Intervention in Media Mergers

mediawatch-uk response to DTI Consultation

mediawatch-uk agrees with the view expressed in the consultation paper (2.1) "that the increasing concentration of newspaper ownership in too few hands could stifle the expression of opinion and argument and distort the presentation of news."

We agree with the proposal (2.2) that the Secretary of State should refer newspaper transfers to the Competition Commission. We believe that external and independent scrutiny is essential.

We agree that the communications industry should be regulated (2.6) and this should work in the public interest. Cross media ownership carries with it dangers that public discussion and debate can be stifled and so we welcome existing safeguards. It would be helpful if the term "wide range of high quality broadcasting" could be defined in some way so that respondents can more confidently agree or disagree with what is being proposed.

It would also be helpful to know how the DTI expects to ensure "that those with control of media enterprises have a genuine commitment to the broadcasting standards objectives set out in the Communications Act 2003". Ofcom has not yet devised a Standards Code nor has it made any public statement assuring the viewing and listening public on how the provisions in Clause 319 of the Act will be secured. The DTI does not state (3.5) how "the new owner" will offer or continue to offer "a broad range of high quality programming". Above all this should not be taken for granted and it would be helpful if a workable mechanism for achieving this could have been stated.

It would be helpful if in (3.6) the "circumstances" could have been stated "where the standard jurisdictional criteria are not met".

It would be helpful if in (3.12) some definition of "wholly or almost wholly" were provided. Moreover, we believe that publications that include a high proportion of indecent/near pornographic pictures should not be regarded as newspapers either.

mediawatch-uk believes that advertisements for sexual services should be excluded from 'newspapers' or publications purporting to be newspapers. This is especially so for 'free' papers just hand delivered through letter-boxes. There is plainly confusion over what constitutes a "newspaper" and what does not. We believe that the Secretary of State who evidently has a "view" on this matter really ought to clarify this question.

We believe that "the need for accurate presentation of the news" (5.4) is of crucial importance and that "free expression of opinions" is not abused or stifled. Bearing in mind the process of consolidation we agree that "local editors" (5.9) are "best placed to judge" local views and concerns. It would be helpful if some ways of securing this were stated. We agree with the Secretary of State's view (5.12) that there should be "a sufficient plurality of views" and local editors would seem to us as one way of ensuring this.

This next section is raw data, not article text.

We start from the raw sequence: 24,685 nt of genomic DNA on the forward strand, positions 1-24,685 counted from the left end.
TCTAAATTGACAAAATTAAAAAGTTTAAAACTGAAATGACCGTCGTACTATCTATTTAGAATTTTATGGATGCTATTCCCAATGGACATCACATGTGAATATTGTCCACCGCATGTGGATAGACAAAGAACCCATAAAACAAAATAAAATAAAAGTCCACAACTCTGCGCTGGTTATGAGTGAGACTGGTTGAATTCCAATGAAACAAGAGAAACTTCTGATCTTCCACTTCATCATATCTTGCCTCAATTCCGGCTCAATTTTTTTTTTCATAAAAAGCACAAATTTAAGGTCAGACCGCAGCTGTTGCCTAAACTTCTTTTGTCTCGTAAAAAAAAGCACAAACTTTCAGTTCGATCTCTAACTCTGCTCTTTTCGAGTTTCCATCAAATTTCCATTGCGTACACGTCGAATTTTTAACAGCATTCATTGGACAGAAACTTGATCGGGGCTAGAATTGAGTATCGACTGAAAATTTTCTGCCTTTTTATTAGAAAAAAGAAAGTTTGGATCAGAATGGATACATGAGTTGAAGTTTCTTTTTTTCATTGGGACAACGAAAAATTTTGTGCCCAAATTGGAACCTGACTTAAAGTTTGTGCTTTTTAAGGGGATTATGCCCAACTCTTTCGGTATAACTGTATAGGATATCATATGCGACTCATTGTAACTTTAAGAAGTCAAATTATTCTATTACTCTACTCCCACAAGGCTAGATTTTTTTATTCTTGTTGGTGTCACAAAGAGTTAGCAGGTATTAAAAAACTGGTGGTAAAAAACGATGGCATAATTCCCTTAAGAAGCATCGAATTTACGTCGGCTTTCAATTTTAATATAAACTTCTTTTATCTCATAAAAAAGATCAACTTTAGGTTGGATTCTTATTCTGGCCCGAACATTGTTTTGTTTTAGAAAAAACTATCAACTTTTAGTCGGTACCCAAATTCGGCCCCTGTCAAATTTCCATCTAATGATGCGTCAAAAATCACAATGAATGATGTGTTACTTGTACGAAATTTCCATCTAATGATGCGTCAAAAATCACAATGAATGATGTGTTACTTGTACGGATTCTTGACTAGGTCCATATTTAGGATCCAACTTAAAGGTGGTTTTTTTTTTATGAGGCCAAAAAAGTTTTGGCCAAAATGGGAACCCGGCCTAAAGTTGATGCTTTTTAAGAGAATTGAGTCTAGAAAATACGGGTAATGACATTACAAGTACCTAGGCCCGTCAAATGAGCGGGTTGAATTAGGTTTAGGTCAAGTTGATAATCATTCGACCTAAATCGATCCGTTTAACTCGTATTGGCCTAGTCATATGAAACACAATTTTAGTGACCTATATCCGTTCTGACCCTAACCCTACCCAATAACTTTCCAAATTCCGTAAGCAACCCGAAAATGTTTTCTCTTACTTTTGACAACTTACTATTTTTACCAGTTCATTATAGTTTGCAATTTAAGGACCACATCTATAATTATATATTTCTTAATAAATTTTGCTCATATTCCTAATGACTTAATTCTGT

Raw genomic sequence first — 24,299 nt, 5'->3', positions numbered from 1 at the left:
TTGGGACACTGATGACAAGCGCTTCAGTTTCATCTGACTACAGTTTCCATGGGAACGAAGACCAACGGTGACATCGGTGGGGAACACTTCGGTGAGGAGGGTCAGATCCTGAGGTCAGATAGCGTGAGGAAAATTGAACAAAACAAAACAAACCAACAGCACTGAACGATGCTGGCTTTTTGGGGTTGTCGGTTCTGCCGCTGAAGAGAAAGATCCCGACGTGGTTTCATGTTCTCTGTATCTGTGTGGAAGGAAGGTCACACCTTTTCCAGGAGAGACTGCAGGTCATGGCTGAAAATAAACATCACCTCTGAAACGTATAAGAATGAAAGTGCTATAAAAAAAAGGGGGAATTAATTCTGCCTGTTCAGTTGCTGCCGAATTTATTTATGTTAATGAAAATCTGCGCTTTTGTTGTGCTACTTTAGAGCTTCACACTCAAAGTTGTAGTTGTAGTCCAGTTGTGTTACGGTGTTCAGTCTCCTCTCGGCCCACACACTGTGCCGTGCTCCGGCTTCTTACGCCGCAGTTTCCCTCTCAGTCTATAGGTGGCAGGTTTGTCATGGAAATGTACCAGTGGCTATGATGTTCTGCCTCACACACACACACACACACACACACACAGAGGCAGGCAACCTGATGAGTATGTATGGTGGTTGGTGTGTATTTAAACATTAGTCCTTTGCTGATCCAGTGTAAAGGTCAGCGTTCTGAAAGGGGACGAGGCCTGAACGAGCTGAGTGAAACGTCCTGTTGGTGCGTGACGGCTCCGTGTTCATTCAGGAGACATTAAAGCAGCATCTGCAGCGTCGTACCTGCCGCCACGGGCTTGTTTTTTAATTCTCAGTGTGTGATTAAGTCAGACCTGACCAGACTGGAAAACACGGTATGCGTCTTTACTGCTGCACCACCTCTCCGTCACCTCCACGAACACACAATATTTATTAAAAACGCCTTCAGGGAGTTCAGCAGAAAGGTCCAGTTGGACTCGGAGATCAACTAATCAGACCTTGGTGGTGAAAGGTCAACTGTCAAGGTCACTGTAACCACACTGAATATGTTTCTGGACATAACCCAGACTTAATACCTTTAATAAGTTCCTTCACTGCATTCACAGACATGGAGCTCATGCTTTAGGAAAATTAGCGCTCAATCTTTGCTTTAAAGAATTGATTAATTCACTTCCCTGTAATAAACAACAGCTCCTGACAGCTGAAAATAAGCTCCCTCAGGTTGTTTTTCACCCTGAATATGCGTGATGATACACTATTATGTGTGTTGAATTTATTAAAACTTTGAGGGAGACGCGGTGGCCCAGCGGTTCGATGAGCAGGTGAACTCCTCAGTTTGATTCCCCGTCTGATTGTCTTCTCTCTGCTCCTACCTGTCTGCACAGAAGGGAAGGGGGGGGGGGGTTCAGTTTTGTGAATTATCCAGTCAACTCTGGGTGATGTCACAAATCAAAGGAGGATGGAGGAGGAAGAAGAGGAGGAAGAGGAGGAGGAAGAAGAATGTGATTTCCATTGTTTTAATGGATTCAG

We believe that the powers to intervene "in a particular case" (6.1) should be retained by the Secretary of State.

We believe that it is important that "public interest considerations" should be a priority in cross media negotiations and that such arrangements be considered on a case-by-case basis (7.7). We agree that there is a "need for a sufficient plurality of persons in control of media enterprises" and that over concentration is not in the public interest. Audience share is a factor (7.10) to be taken into account.

The aspiration to "appeal to a variety of tastes and interests" really should be defined in some way by stating that illegal material will be excluded as well as anything which is deemed to be "harmful or offensive" or "likely to encourage crime or disorder" (7.23)

We agree that "high general standards with respect to the contents of programmes" should be maintained (7.19). It would be helpful if this had been defined bearing in mind that "standards" means different things to different people. We agree that the Secretary of State should take into account "the media owners past compliance" record. However, this should not be limited to assessments by regulators who fail to uphold the vast majority of public complaints. More attention should be paid to the complaints made by the public.

We agree that "overall innovation and ambition" (7.21) is an important consideration but so is willingness to comply with Codes and Guidelines and an aspiration to serve the public with recognisably excellent programmes. Respect for audiences is another quality that is needed.

We note the Secretary of State's intervention (7.23) to ensure that media enterprises "comply with the spirit as well as the letter of this broadcasting standards set down in the Communications Act 2003". It would have been helpful if the sanctions for failure to comply could have been stated as well as the evidence needed (7.25) to be taken into account by Ofcom and "self regulatory regimes".

We conclude that a very great deal seems to rest upon the discretion of the Secretary of State (10.4). In view of the relatively transitory nature of political appointments we wonder whether this emphasis is really appropriate and whether it ought to be vested in permanent regulators.

10 March 2004

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